Proper etiquette: Being Invited as a Private Country Club Guest

It’s your lucky day, you’ve been invited to play as a guest at a private country club.  An exclusive place where people typically pay high initiation fees and yearly dues to have a club to call their own.   Be a good guest and understand what is your responsibility.


  1. Look the part.  Ask about the dress code beforehand.  Common dress code for men is shorts or pants, with a polo shirt tucked in with a belt.  Many private country clubs will refuse cargo shorts and make you purchase a new pair in the golf shop.  Dress code for women is typically a polo shirt, and shorts or a skort that hits 3 inches above the knee.  It is not necessary for a woman to tuck in her shirt.
  2. Clubhouse behavior.  Depending on where you are located, wearing golf shoes through the clubhouse is forbidden, so be sure to arrive in loafers with your golf shoes toted in a nice shoe bag.  Changing into your shoes in the locker room is appropriate.    Also, be sure to take off your baseball cap in the clubhouse.  For women, it is appropriate to leave on your hat walking through the clubhouse.  Cell phone use is generally prohibited at private country clubs, check with your host before arrival.
  3. Arrive early.  Make sure to arrive with plenty of time before your scheduled tee time.  This will allow proper warm up and give you time to orient yourself with the country club.  Agree with your host when and where you will meet prior to arrival.
  4. Pay any extras for you and your host when you can.  If the country club allows for tipping, make sure to tip the valet, the outside staff (those boys that help schlep your clubs and clean your clubs) and anyone that may assist you in the locker room.   If a caddy is taken, offer to pay the caddie fees.  Offer to purchase snacks at the beverage cart, lunch at the turn and any drinks after the round.  Some  country clubs don’t allow cash exchange, the membership account is the only option for payment; if this is the case, offer to reciprocate their generosity at another comparable local golf course.
  5. Maintain your pace of play.  Your host might not want to hurry you during the round.  Use common sense to know when is the right time to pick up your golf ball.  Do your best to play ready golf.  2 hours 15 minutes is the typical time allowance for 9 holes and 4 hours 30 minutes is the time allowance for 18 holes at most golf courses.
  6. Compliment your host, when appropriate.  Make sure to acknowledge good shots.  Compliment the golf course.  Ask advice.  Seem genuinely interested in their country club.  They are paying for your greens fees for the day/ tournament, use common sense and be on your best behavior.
  7. Reciprocate the generous offer.  You don’t have to be a country club member to show appreciation.  Invite them to play at another golf course in the area within the next year.
  8. Most importantly, make sure to graciously thank your host.  It takes their time and money to show you a nice time, the least you can do is send them a handwritten note.


Enjoy your round!

Lose the intimidation factor when playing golf with strangers

From a teaching professional to a recreational golfer, here is my advice on how to play with anyone you meet:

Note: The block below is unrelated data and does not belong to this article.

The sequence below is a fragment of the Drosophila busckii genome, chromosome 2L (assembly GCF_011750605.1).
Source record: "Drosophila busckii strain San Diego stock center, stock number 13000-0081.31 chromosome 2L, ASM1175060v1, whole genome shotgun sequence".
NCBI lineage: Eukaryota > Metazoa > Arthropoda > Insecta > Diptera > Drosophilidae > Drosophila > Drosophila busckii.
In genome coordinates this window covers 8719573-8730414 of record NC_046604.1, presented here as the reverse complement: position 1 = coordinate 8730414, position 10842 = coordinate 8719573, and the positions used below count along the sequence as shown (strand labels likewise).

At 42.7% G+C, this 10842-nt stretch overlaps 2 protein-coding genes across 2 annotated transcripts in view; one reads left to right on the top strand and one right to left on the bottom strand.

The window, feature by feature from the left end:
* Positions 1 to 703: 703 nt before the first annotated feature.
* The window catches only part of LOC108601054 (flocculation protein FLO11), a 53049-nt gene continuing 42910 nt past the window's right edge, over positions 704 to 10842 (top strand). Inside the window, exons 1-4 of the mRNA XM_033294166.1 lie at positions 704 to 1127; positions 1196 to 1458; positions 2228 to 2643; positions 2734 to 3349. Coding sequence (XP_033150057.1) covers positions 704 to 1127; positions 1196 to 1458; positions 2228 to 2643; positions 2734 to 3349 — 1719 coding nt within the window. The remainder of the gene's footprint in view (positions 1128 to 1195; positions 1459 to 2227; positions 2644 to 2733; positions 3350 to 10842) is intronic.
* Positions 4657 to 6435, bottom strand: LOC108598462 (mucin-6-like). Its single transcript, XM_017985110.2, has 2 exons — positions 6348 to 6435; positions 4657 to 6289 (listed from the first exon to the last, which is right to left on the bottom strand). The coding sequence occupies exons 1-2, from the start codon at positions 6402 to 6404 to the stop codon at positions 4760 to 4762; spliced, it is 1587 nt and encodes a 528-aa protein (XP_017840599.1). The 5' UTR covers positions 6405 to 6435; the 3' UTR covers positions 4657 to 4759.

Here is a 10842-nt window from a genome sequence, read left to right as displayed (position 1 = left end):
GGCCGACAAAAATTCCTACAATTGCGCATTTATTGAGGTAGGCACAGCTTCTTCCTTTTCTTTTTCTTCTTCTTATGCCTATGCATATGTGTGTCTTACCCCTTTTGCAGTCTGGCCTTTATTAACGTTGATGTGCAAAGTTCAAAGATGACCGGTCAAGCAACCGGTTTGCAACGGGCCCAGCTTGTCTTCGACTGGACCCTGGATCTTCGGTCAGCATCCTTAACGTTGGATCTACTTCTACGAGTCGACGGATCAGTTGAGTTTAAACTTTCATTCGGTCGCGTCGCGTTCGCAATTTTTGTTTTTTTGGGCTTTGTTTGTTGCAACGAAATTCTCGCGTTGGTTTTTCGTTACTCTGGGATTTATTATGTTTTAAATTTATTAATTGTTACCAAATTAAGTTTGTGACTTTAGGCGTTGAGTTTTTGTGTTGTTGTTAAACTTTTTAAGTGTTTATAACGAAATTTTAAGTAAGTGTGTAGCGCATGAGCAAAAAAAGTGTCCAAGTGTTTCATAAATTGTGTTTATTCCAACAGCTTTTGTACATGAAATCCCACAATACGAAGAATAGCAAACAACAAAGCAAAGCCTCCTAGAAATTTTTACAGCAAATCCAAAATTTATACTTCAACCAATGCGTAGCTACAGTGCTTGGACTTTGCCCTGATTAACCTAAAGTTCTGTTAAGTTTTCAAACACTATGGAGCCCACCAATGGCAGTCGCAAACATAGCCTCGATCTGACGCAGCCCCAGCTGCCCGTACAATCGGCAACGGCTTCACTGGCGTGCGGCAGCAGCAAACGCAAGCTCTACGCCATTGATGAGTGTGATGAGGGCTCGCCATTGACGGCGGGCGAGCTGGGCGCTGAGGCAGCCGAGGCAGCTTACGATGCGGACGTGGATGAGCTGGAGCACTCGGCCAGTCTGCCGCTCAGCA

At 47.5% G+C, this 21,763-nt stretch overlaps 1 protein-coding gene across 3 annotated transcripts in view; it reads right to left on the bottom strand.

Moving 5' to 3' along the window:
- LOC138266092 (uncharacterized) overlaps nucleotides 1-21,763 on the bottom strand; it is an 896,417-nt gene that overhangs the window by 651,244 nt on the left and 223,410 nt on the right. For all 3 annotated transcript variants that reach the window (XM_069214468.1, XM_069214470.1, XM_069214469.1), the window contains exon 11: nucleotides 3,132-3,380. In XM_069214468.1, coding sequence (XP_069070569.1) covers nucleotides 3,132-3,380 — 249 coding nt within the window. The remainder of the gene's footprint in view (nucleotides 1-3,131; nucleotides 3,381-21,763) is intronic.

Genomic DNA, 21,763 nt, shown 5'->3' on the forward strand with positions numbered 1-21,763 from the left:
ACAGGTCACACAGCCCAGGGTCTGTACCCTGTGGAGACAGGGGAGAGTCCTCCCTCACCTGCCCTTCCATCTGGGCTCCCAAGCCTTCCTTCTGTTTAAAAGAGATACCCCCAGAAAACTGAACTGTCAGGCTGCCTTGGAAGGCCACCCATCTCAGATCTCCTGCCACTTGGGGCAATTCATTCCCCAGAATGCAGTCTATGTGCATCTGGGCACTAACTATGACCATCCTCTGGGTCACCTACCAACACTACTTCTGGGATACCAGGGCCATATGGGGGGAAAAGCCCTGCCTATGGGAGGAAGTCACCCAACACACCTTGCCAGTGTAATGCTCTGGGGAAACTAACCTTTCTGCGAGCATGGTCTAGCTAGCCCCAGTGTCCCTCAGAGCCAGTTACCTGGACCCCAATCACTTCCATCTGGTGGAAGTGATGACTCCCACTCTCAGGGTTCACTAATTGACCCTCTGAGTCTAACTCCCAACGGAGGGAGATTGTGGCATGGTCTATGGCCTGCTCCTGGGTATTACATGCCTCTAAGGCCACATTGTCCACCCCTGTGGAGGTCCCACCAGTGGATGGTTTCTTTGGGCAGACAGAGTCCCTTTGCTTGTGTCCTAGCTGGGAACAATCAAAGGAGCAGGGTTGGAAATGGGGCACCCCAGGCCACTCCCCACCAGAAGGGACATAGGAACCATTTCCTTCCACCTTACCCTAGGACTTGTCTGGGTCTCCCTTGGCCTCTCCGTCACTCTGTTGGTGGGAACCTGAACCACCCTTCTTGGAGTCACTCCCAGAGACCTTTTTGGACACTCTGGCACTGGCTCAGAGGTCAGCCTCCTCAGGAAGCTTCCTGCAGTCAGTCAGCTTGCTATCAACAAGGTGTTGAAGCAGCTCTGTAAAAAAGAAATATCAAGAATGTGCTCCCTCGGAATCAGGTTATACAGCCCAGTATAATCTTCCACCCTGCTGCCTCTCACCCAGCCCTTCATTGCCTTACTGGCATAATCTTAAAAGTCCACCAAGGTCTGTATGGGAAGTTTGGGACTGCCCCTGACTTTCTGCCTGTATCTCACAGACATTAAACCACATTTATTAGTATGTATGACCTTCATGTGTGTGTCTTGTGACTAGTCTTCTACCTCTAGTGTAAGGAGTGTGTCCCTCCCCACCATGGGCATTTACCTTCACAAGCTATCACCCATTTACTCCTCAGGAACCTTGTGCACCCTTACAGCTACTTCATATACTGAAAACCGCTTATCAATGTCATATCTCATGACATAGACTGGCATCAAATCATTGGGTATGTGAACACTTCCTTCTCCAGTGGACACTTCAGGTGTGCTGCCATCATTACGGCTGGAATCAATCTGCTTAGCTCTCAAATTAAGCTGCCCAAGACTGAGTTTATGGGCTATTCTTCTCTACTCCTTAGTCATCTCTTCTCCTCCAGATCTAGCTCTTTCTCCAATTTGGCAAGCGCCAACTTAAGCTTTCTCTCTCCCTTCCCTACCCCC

1. Dress the part. Ok, so I am woman and speaking to all other women out there, dressing the part if half the fun.  For everyone else, if you look like a golfer, you think, act and play like one, too.  Most importantly, dressing the part gives you the extra confidence you need for the next four hours.

2. Introduce yourself to your group and start a conversation.  I’m not suggesting that you be the golfer that won’t stop talking for the next 4 hours, because everyone finds that annoying.  But I am suggesting to ask the basics (where are you from, do you play often, did you see the recent golf tournament?) A quick, simple conversation will make you and your playing partners more comfortable playing with one another.

3. Identify a favorite club in your bag.  The most important part of the game is confidence.  If you have a favorite club, you can always use it when you are nervous on the golf course.  It is the easiest way to get yourself out of a slump, rather than calling your local teaching professional.

4. Keep up. Have you ever heard the term, pace of play?  In case you haven’t, let me introduce it to you.  Every golf course expects that a group play nine holes in two hours and fifteen minutes for nine holes and double that time for eighteen holes.  If you are struggling on a hole, pick up your ball, and take double par (6 on a Par 3, 8 on a Par 4 and 10 on a Par 5).  Most seasoned golfers will be impressed with someone who knows when it is time to pick the ball up and move on.

5. Prepare for your shot in advance.  Preparation helps to be a faster golfer.  Many times when I am playing with amateurs, I see someone leave their cart behind as they walk up to hit their ball 50+ yards in front of them.  This is not proper preparation because at the conclusion of the shot, the golfer is required to walk back to get the cart.  It is much faster to leave you cart as close to the green and flagstick as possible.  Also at the end of each hole, make sure to drive to the next tee box before writing down a score or starting a conversation with your group.  This will also help maintain your pace of play.


The next time you are thinking of going out to play as a single at a golf course, don’t be intimidated.  Use these tools to gain the confidence you need to play with strangers. Who knows, that stranger may turn into your best friend.